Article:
“We offer maximum flexibility and peace of mind to our customers when it comes to choosing and using their optional equipment in their BMWs, whether this BMW is new or used,” a company spokesperson said during today’s press event. “So flexible offers, immediate availability, simpler booking and easy usability for choice, at any time, when it comes to your optional equipment. We already started connectivity over 20 years ago and since 2014, we are online with our Connected Drive Store, where digital services can already be booked.”

Those were very much infotainment features, though. Now, BMW will let you enable vehicle functions and optional equipment on demand and over the air. The company started offering some features like active cruise control with stop and go functionality, a high beam assistant and access to the BMW IconicSounds Sport. The carmaker will add new features to this line-up over time.

Surprisingly, it’s often easier and cheaper for car manufacturers to build some hardware into cars, even if it is not activated, simply because it removes complexity from the production process. A lot of the features that BMW is talking about consist of a combination of software and hardware, though.

What’s new here is the ability to only subscribe to some features for a short time. “In the near future, we will not only be able to add more functions here, but we will also be able to add even more flexibility for our customers with temporary bookings so booking of options for three years, for one year, or even shorter periods of time, like a few months,” a spokesperson said.

Image Credits: BMW

The company also notes that this will give somebody who buys a used car a lot more flexibility, too. It’s worth noting that Apple CarPlay support was also originally a subscription feature in new BMWs, costing $80 a year. The company’s customers were not very happy about this, though, and the company reversed that decision last December. That really felt like nickel-and-diming drivers, though, since none of BMW’s competitors charged for this. It’ll be interesting to see how drivers will react to additional subscription services, but the focus now is more on convenience features that would usually be an option when you buy a new car, so my guess is that this will be less of an issue.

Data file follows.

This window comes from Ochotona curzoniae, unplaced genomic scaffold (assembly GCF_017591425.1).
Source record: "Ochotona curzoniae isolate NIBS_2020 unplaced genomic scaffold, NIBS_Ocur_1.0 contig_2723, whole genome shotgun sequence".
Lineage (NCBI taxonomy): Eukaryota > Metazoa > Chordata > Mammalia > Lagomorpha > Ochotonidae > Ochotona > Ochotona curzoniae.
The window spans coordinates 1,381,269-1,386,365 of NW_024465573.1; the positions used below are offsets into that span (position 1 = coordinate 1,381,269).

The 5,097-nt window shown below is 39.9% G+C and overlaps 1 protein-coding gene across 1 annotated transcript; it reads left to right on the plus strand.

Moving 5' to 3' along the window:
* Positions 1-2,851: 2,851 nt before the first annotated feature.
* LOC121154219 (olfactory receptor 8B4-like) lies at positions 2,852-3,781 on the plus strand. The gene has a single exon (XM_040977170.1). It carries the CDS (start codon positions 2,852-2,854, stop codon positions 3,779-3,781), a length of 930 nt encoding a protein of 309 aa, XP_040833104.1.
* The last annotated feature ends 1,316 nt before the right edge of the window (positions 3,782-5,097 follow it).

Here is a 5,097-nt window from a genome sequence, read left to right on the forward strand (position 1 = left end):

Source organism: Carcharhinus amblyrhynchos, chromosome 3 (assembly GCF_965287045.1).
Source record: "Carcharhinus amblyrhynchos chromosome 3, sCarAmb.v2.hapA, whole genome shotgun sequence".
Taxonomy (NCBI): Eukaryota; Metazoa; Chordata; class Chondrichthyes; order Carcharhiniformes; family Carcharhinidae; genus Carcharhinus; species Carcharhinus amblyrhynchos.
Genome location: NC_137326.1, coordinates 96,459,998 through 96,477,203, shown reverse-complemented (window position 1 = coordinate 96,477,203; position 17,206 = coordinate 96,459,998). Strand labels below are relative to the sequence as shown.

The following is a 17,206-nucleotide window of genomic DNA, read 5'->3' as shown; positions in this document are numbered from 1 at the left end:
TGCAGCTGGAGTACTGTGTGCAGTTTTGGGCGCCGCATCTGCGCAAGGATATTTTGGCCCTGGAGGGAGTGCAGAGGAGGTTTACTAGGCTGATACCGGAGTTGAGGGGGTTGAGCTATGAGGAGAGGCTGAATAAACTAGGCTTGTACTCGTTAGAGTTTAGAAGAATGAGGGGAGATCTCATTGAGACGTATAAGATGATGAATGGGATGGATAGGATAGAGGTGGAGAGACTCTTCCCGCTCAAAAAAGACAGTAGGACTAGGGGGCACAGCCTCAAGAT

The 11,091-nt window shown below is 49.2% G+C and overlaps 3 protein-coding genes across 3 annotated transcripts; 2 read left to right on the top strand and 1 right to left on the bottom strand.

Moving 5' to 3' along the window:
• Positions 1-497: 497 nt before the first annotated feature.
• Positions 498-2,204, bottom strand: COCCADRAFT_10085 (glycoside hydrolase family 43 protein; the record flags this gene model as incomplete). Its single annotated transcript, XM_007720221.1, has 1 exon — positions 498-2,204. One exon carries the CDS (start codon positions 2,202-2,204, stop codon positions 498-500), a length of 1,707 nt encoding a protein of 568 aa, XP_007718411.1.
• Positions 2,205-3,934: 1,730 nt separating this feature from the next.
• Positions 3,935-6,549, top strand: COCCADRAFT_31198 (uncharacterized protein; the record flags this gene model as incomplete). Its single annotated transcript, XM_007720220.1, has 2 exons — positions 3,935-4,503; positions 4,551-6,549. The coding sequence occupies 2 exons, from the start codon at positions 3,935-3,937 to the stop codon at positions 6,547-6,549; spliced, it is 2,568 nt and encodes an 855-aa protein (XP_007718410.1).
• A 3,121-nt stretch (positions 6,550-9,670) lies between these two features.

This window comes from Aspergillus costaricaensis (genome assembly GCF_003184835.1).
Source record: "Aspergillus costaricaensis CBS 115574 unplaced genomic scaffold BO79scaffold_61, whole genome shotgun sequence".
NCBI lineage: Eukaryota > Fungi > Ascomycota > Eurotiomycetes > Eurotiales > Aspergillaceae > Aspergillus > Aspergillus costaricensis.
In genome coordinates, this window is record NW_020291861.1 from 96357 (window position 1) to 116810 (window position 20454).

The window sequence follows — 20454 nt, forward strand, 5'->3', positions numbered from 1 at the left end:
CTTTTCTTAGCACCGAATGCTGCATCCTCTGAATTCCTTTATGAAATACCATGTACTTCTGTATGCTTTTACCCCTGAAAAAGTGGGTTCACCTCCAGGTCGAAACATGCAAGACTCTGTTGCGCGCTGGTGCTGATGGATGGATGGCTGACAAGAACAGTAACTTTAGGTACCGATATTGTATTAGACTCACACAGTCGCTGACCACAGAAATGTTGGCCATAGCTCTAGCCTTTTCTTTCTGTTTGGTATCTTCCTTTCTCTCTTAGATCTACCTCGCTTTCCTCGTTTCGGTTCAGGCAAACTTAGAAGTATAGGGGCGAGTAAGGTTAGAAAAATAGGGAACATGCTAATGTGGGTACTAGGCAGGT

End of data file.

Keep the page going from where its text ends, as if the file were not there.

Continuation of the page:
Among the other new and updated digital services the company showcased today is support for Apple’s new ‘Car Keys,’ which BMW brands as the BMW Digital Key, as well as an updated BMW Personal Assistant. Some of these new Assistant features are more cosmetic and about how it is showcased on the in-car display. But one nifty new Assistant feature here, for example, is a kind of IFTTT for your car, where you can easily program it to automatically roll down your windows when you enter your company’s parking garage, for example, so that you can easily scan your badge to open the boom gate.

Image Credits: BMW

Other updates include the new BMW Maps, the company’s built-in GPS system, which the company described as a ‘major leap.’ This cloud-based service can now find routes faster, has more granular traffic data and also includes the ability to find parking spaces for you — and that parking feature itself is based on a lot of work the company is doing in aggregating sensor data from across its fleet, which already covers and maps close to 99% of the German highway system once a day in HD.

Image Credits: BMW

Talking about maps, the company, which is still in the middle of the roll-out of its hybrid-electric vehicles, BMW also today announced that its hybrid fleet will make it easier for drivers to find charging stations and will automatically switch to electric driving when they enter low-emission zones in 80 European cities, with support for additional cities coming over time.

“Digital technologies belong to the core of BMW – because hardware and software are of
equal importance for premium cars,” said Oliver Zipse, the Chairman of the Board of Management of BMW. “Our mission is to integrate advanced digital technologies with highest product excellence to enhance our customers’ experience and driving pleasure even more.”

 

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LinuxGeek
14 days ago
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Un-effing believable! This is going too far with subscriptions. Whatever happened to actually 'owning' things that you buy?